Let’s start off with a quote that has been seared into my soul ever since I heard it for the first time..
Twenty years from now you will be more disappointed by the things that you didn’t do than by the ones you did do. So throw off the bowlines. Sail away from the safe harbor. Catch the trade winds in your sails. Explore. Dream. Discover. – Mark Twain
That quote really says it all. The problem with traveling for most people is that it takes so much dedication. You’ve got to save up, you’ve got to commit to purchasing a plane ticket, there are hotels to book, rental cars to reserver, tons of research to do and the list goes on. For these reasons, that trip you’ve been wanting to go on…that place you’ve been dying to mark off your bucket list…is always tucked away in the “some day” section of your dreams and aspirations.
Today, I want to challenge you to take that trip out of it’s holding pattern and make it a reality. Here are three steps to help you along the way.
Step 1: Set A Date
This is the most important step, because it takes the trip from abstract and makes it concrete. It’s no longer something that will happen some day, it’s something that will happen on Month-Day-Year. My challenge to you here is to make the date something far enough in advance to give you time to plan it, but close enough to make you just a bit uneasy. In other words, if you make it five years down the road, it really won’t be any more real than it was before. Aim for something in the next 6-12 months. That will make this trip real.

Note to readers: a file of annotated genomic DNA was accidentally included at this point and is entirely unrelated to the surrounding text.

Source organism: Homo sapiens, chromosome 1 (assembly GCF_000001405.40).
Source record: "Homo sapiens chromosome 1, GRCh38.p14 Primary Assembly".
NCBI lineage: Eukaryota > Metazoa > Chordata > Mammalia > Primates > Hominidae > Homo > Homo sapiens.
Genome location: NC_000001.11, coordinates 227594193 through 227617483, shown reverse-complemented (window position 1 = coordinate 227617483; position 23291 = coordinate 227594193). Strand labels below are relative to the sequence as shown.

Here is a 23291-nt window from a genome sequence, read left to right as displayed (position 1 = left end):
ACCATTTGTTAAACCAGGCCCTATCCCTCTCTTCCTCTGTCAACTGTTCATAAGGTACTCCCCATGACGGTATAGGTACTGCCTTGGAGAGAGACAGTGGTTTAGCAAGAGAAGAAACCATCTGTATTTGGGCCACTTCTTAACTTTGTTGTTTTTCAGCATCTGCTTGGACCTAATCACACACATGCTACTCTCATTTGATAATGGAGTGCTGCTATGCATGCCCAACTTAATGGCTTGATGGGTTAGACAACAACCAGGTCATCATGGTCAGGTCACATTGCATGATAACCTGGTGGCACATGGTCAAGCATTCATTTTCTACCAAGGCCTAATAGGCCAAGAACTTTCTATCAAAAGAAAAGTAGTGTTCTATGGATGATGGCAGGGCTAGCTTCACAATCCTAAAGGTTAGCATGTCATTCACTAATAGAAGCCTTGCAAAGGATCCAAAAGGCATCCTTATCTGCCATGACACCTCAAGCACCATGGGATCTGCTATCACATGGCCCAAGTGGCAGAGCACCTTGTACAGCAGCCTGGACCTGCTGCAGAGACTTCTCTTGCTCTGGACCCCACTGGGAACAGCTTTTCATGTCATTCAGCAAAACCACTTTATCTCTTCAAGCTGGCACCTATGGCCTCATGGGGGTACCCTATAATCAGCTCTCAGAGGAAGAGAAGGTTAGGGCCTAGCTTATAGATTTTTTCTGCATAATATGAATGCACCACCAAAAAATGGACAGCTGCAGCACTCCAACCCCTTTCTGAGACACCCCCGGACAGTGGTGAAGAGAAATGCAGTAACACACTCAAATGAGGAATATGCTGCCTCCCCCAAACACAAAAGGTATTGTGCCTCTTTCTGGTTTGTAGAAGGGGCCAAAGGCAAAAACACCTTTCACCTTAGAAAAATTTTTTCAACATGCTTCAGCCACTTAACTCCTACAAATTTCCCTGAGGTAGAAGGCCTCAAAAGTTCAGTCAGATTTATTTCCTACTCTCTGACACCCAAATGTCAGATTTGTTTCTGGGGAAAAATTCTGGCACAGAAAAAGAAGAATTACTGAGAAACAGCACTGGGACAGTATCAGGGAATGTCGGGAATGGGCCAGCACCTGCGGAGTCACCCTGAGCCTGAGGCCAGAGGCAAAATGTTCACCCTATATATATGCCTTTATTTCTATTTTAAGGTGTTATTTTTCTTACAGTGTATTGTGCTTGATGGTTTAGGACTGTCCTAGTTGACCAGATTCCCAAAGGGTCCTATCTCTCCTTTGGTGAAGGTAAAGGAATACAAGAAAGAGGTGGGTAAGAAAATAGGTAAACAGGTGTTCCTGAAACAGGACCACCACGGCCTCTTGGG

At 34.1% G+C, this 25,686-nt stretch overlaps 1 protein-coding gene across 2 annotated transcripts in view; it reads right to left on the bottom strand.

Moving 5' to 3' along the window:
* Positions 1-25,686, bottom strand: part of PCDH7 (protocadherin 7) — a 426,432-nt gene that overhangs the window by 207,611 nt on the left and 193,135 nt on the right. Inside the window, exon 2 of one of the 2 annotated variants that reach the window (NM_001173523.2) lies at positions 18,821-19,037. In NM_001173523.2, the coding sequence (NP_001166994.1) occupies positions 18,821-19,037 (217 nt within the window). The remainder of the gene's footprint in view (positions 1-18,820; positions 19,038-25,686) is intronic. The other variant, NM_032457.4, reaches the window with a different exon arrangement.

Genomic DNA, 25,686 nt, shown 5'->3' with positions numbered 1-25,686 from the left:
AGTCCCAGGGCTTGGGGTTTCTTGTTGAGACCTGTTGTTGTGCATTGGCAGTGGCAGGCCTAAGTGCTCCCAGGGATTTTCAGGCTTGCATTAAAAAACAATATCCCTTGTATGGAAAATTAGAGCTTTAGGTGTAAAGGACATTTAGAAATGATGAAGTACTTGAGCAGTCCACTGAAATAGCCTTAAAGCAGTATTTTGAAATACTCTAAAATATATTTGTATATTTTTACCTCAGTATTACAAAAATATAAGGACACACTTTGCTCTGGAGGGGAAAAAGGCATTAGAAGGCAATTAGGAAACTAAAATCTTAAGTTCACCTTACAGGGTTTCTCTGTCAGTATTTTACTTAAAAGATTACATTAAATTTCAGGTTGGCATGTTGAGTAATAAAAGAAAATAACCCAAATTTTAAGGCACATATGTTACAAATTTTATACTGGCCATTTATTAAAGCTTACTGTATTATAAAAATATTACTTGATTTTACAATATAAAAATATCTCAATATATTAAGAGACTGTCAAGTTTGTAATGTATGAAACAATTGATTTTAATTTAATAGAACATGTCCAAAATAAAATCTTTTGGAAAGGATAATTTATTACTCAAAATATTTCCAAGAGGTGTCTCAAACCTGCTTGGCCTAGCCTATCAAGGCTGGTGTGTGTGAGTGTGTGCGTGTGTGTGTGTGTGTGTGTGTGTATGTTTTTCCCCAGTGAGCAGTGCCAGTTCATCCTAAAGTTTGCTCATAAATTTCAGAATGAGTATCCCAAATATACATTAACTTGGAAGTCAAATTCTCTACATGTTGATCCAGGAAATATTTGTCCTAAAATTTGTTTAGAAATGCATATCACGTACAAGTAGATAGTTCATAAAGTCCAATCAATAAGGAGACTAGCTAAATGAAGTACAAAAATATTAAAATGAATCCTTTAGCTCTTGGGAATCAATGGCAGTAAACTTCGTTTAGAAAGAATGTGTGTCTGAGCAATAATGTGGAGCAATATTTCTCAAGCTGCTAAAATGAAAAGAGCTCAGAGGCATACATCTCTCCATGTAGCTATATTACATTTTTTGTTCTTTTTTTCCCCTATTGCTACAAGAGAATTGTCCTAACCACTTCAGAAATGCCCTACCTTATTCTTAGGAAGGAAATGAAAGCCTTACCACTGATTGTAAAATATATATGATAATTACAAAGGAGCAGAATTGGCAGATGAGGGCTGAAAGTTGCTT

Step 2: Make Payments In Reverse
I think one of the dumbest things people do when they travel is putting their trip on a credit card and paying it off over time. This isn’t sustainable. A domestic trip will usually cost upwards of $1,000 and can go up quite a bit from there based on your budget. International trips are almost certainly going to cost several thousand dollars. Minimum payments on that kind of expense can take upwards of 20 years to payoff. 55% of credit card users make payments rather than keeping their card paid off and 11% of those make minimum payments only. With my background in banking, I actually believe those numbers to be much higher, but those are the statistics that I could find. The point is, you will be regretting your trip if you are still paying it off years from the time it ends.
The method that I have always used is to pay the trip off in advance. Here’s a typical domestic trip for me; a trip out to California to photograph places like Big Sur, the Bay Area, Yosemite, etc…
- Flight to California – $460
- Rental Car for 7 days – $160
- Hotel – $420
- Food – $200
- Gas – $200
- Misc – $200
- Total cost – $1,640